Fumbling Statistics and Patriot Trends

There has been a lot of discussion and (misinformation) floating around on fumbling. Because fumbling is not exactly a sexy topic, it’s not something that gets a lot of love, perhaps outside of Bill Barnwell’s research on the randomness of fumble recoveries. The purpose of this post is to clarify general fumbling trends, behaviors and how the New England Patriots fit into this puzzle.

For this research, I’m using PFR’s database. I’ll try and highlight wherever possible any gaps in the data.

I. 2007-2014 Totals

Since 2007, the Patriots have the lowest fumbling rate in the NFL. There are a lot of reasons for this — as in, the individual areas in which they excel — and many possible explanations for those reasons (e.g. “they are better coached”). We’ll explore some of these in a moment. First, here are the league-wide fumbling rates from 2007-2014, using both special teams and offensive plays:


The Patriots fumble the least frequently over this time period. Their claim to the top spot is a difference of 3 total fumbles in 7 years over the second-place Atlanta Falcons. Some other observations:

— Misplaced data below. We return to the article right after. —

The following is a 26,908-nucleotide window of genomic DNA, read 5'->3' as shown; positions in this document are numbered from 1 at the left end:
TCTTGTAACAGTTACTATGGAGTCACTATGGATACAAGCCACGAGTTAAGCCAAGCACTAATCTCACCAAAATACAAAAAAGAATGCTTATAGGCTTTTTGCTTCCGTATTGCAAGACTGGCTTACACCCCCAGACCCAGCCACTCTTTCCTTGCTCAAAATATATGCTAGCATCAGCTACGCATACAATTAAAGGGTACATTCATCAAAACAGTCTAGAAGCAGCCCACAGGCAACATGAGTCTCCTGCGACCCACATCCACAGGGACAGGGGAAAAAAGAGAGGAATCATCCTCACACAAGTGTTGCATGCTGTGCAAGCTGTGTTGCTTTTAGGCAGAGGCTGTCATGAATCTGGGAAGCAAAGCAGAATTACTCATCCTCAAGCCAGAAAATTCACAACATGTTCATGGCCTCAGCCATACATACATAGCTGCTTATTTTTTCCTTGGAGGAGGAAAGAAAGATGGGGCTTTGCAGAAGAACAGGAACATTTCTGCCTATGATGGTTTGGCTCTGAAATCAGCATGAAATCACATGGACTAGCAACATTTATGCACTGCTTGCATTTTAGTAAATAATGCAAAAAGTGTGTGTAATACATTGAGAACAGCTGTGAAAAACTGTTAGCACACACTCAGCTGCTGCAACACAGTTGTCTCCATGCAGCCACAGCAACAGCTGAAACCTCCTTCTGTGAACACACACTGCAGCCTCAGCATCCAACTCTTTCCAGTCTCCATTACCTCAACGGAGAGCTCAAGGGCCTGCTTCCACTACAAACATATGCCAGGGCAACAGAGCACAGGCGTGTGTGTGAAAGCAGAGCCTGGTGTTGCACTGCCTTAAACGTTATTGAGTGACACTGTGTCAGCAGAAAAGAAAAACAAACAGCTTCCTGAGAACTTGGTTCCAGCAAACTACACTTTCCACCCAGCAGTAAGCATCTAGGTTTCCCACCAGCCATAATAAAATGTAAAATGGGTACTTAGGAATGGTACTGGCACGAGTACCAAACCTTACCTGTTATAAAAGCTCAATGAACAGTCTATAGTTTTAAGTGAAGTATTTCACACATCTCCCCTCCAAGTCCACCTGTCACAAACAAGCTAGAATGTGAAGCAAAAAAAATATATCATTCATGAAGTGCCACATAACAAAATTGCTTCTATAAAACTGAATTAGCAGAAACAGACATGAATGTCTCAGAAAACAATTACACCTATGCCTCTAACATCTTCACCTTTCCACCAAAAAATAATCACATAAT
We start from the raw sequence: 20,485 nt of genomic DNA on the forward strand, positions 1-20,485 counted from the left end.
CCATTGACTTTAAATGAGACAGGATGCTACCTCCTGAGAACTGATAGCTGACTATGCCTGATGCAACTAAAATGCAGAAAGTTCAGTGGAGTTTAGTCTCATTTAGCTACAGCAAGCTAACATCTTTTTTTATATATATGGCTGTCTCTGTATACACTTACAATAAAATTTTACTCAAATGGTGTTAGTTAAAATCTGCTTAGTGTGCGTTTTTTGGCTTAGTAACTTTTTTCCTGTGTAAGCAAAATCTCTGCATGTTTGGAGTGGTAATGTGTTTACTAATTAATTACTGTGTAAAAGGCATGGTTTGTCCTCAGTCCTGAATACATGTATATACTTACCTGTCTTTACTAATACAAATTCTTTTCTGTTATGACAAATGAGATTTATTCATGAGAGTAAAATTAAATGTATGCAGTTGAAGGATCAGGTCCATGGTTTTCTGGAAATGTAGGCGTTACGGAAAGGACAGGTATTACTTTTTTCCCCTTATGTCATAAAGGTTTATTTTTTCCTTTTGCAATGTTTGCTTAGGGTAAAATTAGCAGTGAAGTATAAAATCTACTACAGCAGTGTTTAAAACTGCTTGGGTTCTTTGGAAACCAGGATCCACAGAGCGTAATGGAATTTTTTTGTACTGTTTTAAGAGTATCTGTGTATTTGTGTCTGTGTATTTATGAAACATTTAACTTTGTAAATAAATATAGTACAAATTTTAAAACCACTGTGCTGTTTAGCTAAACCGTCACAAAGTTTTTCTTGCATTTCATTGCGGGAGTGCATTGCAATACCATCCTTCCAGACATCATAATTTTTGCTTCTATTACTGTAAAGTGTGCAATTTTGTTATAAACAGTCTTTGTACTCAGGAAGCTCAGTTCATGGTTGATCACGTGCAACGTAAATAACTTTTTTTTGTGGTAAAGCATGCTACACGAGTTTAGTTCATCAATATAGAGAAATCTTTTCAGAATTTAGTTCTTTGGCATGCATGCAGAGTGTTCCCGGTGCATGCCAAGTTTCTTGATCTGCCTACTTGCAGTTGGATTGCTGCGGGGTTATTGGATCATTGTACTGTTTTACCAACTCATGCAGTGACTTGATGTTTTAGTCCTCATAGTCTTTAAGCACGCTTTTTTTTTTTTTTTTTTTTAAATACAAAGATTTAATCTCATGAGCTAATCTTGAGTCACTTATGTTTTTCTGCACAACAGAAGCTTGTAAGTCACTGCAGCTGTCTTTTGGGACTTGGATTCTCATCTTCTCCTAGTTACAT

Dome Teams vs. Outdoor Teams (based on home stadium)
Dome team fumble% = 1.83
Outdoor teams fumble% = 1.94%

The sample size is small (9 dome teams), but there is very little, at least on the surface, to suggest playing in a dome reduces fumbling rates. At least not by anything we can detect with these sample sizes and the data parsed this way. There should be no one viewing teams that play outdoor home games as a different set of fumblers than teams playing indoor games at home.

So, how does fumbling break down under a more granular microscope? Do some teams fumble more or less in the special teams than in the run or pass game? (Teams use different, shared “K-Balls” more geared toward kicking on special teams plays). How do QB’s fit in? Pass protection? The following sections take a deeper look.

II. Special Teams vs. Offensive Plays